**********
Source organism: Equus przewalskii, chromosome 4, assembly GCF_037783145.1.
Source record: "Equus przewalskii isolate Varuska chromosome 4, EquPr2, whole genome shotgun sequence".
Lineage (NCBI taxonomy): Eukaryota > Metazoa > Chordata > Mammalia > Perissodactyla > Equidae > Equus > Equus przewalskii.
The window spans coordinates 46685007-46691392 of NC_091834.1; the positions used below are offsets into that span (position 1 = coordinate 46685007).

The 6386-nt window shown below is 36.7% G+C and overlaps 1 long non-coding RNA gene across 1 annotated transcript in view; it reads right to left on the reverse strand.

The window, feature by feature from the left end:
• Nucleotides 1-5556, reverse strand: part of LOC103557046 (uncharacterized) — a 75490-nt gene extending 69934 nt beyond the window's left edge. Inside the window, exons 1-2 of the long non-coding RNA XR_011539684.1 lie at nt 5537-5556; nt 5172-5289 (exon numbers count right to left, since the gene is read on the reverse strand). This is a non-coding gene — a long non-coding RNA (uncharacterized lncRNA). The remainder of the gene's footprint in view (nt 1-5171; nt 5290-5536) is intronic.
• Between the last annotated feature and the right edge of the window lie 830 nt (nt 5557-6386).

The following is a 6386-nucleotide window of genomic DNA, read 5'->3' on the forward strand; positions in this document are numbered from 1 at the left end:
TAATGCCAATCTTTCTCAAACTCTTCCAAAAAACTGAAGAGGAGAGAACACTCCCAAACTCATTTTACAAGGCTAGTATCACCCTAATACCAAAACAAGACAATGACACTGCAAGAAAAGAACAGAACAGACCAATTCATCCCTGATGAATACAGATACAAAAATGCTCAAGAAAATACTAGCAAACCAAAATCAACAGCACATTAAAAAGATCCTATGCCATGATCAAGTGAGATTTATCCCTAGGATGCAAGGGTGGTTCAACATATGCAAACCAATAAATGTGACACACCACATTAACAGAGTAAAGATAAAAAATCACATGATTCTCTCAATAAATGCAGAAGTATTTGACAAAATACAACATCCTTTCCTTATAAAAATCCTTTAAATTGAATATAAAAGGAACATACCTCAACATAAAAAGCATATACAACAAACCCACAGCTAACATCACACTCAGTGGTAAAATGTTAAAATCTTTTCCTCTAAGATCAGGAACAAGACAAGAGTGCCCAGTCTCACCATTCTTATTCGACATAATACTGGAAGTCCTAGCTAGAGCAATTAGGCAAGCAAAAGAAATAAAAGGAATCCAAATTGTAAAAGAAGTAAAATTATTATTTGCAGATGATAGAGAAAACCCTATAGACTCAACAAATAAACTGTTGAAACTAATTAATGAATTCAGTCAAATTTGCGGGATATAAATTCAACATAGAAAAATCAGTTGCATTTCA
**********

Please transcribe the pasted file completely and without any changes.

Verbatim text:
Source organism: Equus przewalskii, chromosome 4, assembly GCF_037783145.1.
Source record: "Equus przewalskii isolate Varuska chromosome 4, EquPr2, whole genome shotgun sequence".
Lineage (NCBI taxonomy): Eukaryota > Metazoa > Chordata > Mammalia > Perissodactyla > Equidae > Equus > Equus przewalskii.
The window spans coordinates 46685007-46691392 of NC_091834.1; the positions used below are offsets into that span (position 1 = coordinate 46685007).

The 6386-nt window shown below is 36.7% G+C and overlaps 1 long non-coding RNA gene across 1 annotated transcript in view; it reads right to left on the reverse strand.

The window, feature by feature from the left end:
• Nucleotides 1-5556, reverse strand: part of LOC103557046 (uncharacterized) — a 75490-nt gene extending 69934 nt beyond the window's left edge. Inside the window, exons 1-2 of the long non-coding RNA XR_011539684.1 lie at nt 5537-5556; nt 5172-5289 (exon numbers count right to left, since the gene is read on the reverse strand). This is a non-coding gene — a long non-coding RNA (uncharacterized lncRNA). The remainder of the gene's footprint in view (nt 1-5171; nt 5290-5536) is intronic.
• Between the last annotated feature and the right edge of the window lie 830 nt (nt 5557-6386).

The following is a 6386-nucleotide window of genomic DNA, read 5'->3' on the forward strand; positions in this document are numbered from 1 at the left end:
TAATGCCAATCTTTCTCAAACTCTTCCAAAAAACTGAAGAGGAGAGAACACTCCCAAACTCATTTTACAAGGCTAGTATCACCCTAATACCAAAACAAGACAATGACACTGCAAGAAAAGAACAGAACAGACCAATTCATCCCTGATGAATACAGATACAAAAATGCTCAAGAAAATACTAGCAAACCAAAATCAACAGCACATTAAAAAGATCCTATGCCATGATCAAGTGAGATTTATCCCTAGGATGCAAGGGTGGTTCAACATATGCAAACCAATAAATGTGACACACCACATTAACAGAGTAAAGATAAAAAATCACATGATTCTCTCAATAAATGCAGAAGTATTTGACAAAATACAACATCCTTTCCTTATAAAAATCCTTTAAATTGAATATAAAAGGAACATACCTCAACATAAAAAGCATATACAACAAACCCACAGCTAACATCACACTCAGTGGTAAAATGTTAAAATCTTTTCCTCTAAGATCAGGAACAAGACAAGAGTGCCCAGTCTCACCATTCTTATTCGACATAATACTGGAAGTCCTAGCTAGAGCAATTAGGCAAGCAAAAGAAATAAAAGGAATCCAAATTGTAAAAGAAGTAAAATTATTATTTGCAGATGATAGAGAAAACCCTATAGACTCAACAAATAAACTGTTGAAACTAATTAATGAATTCAGTCAAATTTGCGGGATATAAATTCAACATAGAAAAATCAGTTGCATTTCA